Replicating Private Equity with Value Investing, Homemade Leverage, and Hold-to-Maturity Accounting

by Erik Stafford

Executive Summary — This paper studies the asset selection of private equity investors and the risk and return properties of passive portfolios with similarly selected investments in publicly traded securities. Results indicate that sophisticated institutional investors appear to significantly overpay for the portfolio management services associated with private equity investments.

Author Abstract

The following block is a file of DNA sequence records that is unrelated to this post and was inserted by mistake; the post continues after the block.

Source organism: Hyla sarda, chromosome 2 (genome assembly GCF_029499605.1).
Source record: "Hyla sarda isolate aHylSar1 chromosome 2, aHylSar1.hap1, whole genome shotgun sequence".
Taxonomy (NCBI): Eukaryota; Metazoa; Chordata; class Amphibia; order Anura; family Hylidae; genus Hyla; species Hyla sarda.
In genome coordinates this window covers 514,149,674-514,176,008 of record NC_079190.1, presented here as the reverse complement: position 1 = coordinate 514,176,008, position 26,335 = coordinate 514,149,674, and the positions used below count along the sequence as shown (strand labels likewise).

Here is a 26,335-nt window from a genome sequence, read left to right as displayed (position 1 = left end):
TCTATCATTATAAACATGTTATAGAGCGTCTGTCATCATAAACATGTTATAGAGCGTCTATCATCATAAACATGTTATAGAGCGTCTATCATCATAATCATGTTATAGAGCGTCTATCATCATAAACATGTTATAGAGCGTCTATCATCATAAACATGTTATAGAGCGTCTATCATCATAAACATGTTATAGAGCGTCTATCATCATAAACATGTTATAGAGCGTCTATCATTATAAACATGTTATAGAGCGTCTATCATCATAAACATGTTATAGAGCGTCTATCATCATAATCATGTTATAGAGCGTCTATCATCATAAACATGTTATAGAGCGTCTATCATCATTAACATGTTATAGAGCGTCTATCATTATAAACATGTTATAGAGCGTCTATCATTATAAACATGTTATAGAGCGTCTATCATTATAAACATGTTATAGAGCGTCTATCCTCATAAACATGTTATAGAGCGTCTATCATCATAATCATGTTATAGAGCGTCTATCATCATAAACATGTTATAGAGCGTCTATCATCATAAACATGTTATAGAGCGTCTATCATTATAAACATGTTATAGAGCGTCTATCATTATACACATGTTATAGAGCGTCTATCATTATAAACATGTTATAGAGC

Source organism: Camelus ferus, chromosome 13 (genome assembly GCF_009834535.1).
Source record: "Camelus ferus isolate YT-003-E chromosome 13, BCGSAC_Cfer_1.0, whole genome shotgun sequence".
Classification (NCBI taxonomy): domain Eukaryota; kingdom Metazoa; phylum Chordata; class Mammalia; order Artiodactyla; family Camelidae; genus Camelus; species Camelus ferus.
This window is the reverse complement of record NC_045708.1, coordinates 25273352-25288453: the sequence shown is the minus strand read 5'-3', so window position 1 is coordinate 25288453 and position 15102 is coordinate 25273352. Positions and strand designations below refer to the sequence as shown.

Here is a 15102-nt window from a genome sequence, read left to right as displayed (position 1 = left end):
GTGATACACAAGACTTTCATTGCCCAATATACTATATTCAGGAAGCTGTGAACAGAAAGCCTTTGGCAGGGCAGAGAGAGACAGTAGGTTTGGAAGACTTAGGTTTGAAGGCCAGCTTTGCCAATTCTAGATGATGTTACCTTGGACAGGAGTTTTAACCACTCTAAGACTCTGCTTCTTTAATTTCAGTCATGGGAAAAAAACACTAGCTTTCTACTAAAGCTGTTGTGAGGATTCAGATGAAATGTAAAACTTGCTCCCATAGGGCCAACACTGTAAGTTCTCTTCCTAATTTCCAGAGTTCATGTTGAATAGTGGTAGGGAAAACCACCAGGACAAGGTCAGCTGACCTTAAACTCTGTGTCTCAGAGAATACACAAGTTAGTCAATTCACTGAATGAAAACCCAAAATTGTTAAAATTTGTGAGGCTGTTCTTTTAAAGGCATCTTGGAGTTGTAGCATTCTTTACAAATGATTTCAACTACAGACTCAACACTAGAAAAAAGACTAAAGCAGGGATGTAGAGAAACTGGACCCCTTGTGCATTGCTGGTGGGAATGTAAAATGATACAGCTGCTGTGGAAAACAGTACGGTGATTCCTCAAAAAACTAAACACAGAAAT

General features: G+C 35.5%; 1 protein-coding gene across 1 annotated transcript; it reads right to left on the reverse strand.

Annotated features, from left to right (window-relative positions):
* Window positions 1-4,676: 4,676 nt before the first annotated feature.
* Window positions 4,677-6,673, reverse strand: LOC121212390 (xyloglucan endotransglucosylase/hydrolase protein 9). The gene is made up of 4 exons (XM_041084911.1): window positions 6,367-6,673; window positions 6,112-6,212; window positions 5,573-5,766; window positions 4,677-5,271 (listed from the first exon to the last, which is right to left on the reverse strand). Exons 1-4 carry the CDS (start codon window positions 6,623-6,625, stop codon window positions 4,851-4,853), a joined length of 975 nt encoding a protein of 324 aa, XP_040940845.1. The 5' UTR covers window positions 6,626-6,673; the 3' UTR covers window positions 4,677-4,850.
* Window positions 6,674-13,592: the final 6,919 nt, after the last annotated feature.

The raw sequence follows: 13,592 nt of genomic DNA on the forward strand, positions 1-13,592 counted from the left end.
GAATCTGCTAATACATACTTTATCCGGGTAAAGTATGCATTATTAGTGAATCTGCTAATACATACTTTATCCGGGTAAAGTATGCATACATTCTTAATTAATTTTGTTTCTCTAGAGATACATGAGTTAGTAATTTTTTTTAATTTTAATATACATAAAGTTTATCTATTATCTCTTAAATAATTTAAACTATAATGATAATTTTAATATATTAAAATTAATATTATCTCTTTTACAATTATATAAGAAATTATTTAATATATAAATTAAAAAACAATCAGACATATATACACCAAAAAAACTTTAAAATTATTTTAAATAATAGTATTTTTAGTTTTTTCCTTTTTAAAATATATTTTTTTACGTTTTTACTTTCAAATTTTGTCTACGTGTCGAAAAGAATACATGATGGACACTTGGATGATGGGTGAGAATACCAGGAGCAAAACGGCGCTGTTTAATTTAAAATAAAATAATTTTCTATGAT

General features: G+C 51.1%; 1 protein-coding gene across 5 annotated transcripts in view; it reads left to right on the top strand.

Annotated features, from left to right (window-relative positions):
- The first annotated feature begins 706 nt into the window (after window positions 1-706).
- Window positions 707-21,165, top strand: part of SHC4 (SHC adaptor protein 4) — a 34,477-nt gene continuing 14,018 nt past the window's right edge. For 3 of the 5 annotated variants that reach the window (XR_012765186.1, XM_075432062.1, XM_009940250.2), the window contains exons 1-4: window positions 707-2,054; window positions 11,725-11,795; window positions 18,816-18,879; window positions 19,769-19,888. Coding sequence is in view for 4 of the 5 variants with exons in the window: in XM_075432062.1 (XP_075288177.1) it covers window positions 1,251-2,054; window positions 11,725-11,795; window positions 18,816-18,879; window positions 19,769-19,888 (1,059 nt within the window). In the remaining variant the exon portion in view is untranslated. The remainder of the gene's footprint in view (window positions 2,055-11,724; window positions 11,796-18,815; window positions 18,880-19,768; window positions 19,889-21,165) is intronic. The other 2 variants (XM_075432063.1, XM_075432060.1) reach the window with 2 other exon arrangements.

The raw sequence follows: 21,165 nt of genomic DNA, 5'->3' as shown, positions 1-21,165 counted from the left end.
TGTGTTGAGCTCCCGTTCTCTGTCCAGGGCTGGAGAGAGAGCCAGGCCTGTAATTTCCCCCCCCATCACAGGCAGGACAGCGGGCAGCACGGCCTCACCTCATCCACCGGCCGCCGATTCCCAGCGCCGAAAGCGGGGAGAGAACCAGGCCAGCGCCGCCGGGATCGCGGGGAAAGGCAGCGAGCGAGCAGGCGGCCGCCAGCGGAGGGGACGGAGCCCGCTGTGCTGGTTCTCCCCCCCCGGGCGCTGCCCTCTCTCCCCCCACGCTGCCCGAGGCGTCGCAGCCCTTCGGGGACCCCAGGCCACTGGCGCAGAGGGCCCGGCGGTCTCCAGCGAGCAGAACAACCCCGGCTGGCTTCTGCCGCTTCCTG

Private equity funds tend to select relatively small firms with low EBITDA multiples. Publicly traded equities with these characteristics have high risk-adjusted returns after controlling for common factors typically associated with value stocks. Hold-to-maturity accounting of portfolio net asset value eliminates the majority of measured risk. A passive portfolio of small, low EBITDA multiple stocks with modest amounts of leverage and hold-to-maturity accounting of net asset value produces an unconditional return distribution that is highly consistent with that of the pre-fee aggregate private equity index. The passive replicating strategy represents an economically large improvement in risk- and liquidity-adjusted returns over direct allocations to private equity funds, which charge average fees of 6% per year.

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